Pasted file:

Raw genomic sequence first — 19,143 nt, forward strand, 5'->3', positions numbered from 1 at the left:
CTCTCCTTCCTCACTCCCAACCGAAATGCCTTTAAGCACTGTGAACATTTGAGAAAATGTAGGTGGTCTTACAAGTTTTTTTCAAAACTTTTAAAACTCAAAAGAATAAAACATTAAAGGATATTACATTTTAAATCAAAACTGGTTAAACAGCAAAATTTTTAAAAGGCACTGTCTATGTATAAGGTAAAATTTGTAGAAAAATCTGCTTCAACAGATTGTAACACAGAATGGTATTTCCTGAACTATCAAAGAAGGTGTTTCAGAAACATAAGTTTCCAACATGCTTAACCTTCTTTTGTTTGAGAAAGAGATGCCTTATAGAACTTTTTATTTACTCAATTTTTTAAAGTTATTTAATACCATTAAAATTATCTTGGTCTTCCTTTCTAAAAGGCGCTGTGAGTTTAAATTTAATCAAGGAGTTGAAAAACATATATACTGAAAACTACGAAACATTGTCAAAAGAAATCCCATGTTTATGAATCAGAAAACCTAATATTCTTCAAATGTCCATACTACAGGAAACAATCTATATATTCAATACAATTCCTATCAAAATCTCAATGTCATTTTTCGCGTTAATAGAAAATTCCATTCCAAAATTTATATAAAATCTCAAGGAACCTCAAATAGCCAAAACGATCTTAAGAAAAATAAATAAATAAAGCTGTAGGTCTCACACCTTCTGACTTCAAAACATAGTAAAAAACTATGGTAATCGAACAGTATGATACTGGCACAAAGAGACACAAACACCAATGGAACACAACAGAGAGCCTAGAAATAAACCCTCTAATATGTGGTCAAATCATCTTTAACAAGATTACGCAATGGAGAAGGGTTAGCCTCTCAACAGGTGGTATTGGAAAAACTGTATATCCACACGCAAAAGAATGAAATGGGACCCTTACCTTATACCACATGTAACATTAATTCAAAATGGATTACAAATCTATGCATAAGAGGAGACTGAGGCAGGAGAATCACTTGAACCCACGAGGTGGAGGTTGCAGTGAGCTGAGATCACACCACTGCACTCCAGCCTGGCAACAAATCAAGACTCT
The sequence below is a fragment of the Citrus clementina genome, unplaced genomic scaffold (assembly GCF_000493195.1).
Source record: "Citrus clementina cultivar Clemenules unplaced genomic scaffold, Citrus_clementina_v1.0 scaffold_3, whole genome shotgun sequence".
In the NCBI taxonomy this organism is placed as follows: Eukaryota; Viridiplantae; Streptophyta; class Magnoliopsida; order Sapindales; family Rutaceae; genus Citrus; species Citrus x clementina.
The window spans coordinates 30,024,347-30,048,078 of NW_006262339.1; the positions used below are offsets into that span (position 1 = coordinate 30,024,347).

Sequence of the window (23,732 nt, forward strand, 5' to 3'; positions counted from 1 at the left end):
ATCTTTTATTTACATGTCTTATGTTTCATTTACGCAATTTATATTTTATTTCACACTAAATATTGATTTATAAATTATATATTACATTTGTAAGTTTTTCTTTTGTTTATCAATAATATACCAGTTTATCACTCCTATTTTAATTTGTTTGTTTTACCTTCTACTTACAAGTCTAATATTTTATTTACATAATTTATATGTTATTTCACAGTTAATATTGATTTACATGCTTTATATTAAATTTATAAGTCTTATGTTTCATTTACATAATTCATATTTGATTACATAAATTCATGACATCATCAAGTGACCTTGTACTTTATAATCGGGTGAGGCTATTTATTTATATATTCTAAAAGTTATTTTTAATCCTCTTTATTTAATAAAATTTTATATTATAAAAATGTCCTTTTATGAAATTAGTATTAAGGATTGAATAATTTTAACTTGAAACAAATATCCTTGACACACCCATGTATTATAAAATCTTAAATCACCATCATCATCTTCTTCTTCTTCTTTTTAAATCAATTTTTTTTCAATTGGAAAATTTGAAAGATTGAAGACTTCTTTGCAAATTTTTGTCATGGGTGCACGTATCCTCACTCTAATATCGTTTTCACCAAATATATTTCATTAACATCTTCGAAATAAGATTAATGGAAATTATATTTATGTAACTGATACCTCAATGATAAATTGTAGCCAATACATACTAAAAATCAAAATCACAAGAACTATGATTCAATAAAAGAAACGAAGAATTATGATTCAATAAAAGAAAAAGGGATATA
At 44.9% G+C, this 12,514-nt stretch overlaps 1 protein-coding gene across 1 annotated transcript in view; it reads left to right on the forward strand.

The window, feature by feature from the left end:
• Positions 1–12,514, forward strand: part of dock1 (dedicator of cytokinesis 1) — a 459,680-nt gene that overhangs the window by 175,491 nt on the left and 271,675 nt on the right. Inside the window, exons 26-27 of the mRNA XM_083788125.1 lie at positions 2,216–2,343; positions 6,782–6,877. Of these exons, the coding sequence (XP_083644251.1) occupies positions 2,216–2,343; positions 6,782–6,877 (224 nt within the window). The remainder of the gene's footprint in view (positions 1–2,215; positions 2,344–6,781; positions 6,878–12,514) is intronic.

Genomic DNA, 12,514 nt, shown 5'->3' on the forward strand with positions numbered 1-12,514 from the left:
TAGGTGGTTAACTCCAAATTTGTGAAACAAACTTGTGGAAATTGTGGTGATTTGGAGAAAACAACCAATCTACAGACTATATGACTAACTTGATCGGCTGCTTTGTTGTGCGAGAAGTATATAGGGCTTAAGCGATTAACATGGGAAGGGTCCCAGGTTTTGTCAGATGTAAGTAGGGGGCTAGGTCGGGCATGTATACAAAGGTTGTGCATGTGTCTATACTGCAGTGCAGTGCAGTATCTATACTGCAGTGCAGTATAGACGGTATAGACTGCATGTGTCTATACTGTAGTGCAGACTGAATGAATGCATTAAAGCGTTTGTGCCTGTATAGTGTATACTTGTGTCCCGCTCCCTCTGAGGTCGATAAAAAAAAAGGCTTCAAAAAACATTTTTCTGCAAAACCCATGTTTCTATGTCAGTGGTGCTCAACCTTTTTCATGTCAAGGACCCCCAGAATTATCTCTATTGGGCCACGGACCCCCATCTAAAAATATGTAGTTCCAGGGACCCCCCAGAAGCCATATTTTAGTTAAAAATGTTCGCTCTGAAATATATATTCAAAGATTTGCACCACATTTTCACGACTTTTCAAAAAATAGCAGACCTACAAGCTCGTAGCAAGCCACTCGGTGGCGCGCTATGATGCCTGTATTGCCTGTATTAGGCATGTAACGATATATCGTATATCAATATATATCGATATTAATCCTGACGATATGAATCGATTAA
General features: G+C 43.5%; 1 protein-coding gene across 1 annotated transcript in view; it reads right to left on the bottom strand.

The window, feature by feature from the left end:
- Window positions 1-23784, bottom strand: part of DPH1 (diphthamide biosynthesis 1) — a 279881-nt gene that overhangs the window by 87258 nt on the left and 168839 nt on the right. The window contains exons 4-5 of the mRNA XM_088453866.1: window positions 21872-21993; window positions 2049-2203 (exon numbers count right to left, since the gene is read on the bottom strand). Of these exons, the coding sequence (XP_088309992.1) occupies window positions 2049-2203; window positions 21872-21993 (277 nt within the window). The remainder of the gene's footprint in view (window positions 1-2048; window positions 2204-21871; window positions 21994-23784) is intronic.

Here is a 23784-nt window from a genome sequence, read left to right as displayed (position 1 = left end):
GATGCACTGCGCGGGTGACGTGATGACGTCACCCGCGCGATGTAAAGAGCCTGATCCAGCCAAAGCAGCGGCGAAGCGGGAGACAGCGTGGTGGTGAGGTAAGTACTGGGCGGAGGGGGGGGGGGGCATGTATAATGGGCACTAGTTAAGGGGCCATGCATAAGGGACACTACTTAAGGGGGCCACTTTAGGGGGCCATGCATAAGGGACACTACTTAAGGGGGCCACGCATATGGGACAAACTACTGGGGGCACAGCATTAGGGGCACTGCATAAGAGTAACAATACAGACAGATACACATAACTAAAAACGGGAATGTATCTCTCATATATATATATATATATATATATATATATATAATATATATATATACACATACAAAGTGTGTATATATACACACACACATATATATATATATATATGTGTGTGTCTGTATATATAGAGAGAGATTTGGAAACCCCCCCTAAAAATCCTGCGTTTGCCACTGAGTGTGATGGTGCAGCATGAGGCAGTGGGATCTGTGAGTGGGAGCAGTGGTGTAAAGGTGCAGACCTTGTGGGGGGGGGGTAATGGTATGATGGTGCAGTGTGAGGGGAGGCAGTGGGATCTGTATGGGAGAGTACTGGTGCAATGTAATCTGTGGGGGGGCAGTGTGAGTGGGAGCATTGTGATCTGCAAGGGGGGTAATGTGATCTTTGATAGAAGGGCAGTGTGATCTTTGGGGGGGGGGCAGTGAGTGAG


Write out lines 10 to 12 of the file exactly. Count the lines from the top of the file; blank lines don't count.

The window, feature by feature from the left end:
• Positions 1–12,514, forward strand: part of dock1 (dedicator of cytokinesis 1) — a 459,680-nt gene that overhangs the window by 175,491 nt on the left and 271,675 nt on the right. Inside the window, exons 26-27 of the mRNA XM_083788125.1 lie at positions 2,216–2,343; positions 6,782–6,877. Of these exons, the coding sequence (XP_083644251.1) occupies positions 2,216–2,343; positions 6,782–6,877 (224 nt within the window). The remainder of the gene's footprint in view (positions 1–2,215; positions 2,344–6,781; positions 6,878–12,514) is intronic.

Genomic DNA, 12,514 nt, shown 5'->3' on the forward strand with positions numbered 1-12,514 from the left: